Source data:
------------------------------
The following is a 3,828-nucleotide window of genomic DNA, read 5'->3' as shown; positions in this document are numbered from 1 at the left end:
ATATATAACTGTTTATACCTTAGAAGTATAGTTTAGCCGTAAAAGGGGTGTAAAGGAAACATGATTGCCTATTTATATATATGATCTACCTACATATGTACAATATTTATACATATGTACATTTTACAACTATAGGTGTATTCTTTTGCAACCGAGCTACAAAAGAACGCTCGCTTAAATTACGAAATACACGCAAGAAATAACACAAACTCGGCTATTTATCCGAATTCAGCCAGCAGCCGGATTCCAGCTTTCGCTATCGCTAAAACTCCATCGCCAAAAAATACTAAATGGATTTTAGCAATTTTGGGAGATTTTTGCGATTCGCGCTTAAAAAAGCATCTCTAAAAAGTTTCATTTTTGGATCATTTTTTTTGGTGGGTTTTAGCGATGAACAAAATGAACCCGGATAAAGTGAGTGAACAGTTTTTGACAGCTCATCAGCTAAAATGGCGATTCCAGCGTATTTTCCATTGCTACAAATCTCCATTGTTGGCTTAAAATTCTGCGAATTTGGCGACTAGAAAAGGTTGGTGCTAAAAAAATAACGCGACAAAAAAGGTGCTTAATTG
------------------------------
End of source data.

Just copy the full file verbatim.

The following is a 3,828-nucleotide window of genomic DNA, read 5'->3' as shown; positions in this document are numbered from 1 at the left end:
ATATATAACTGTTTATACCTTAGAAGTATAGTTTAGCCGTAAAAGGGGTGTAAAGGAAACATGATTGCCTATTTATATATATGATCTACCTACATATGTACAATATTTATACATATGTACATTTTACAACTATAGGTGTATTCTTTTGCAACCGAGCTACAAAAGAACGCTCGCTTAAATTACGAAATACACGCAAGAAATAACACAAACTCGGCTATTTATCCGAATTCAGCCAGCAGCCGGATTCCAGCTTTCGCTATCGCTAAAACTCCATCGCCAAAAAATACTAAATGGATTTTAGCAATTTTGGGAGATTTTTGCGATTCGCGCTTAAAAAAGCATCTCTAAAAAGTTTCATTTTTGGATCATTTTTTTTGGTGGGTTTTAGCGATGAACAAAATGAACCCGGATAAAGTGAGTGAACAGTTTTTGACAGCTCATCAGCTAAAATGGCGATTCCAGCGTATTTTCCATTGCTACAAATCTCCATTGTTGGCTTAAAATTCTGCGAATTTGGCGACTAGAAAAGGTTGGTGCTAAAAAAATAACGCGACAAAAAAGGTGCTTAATTG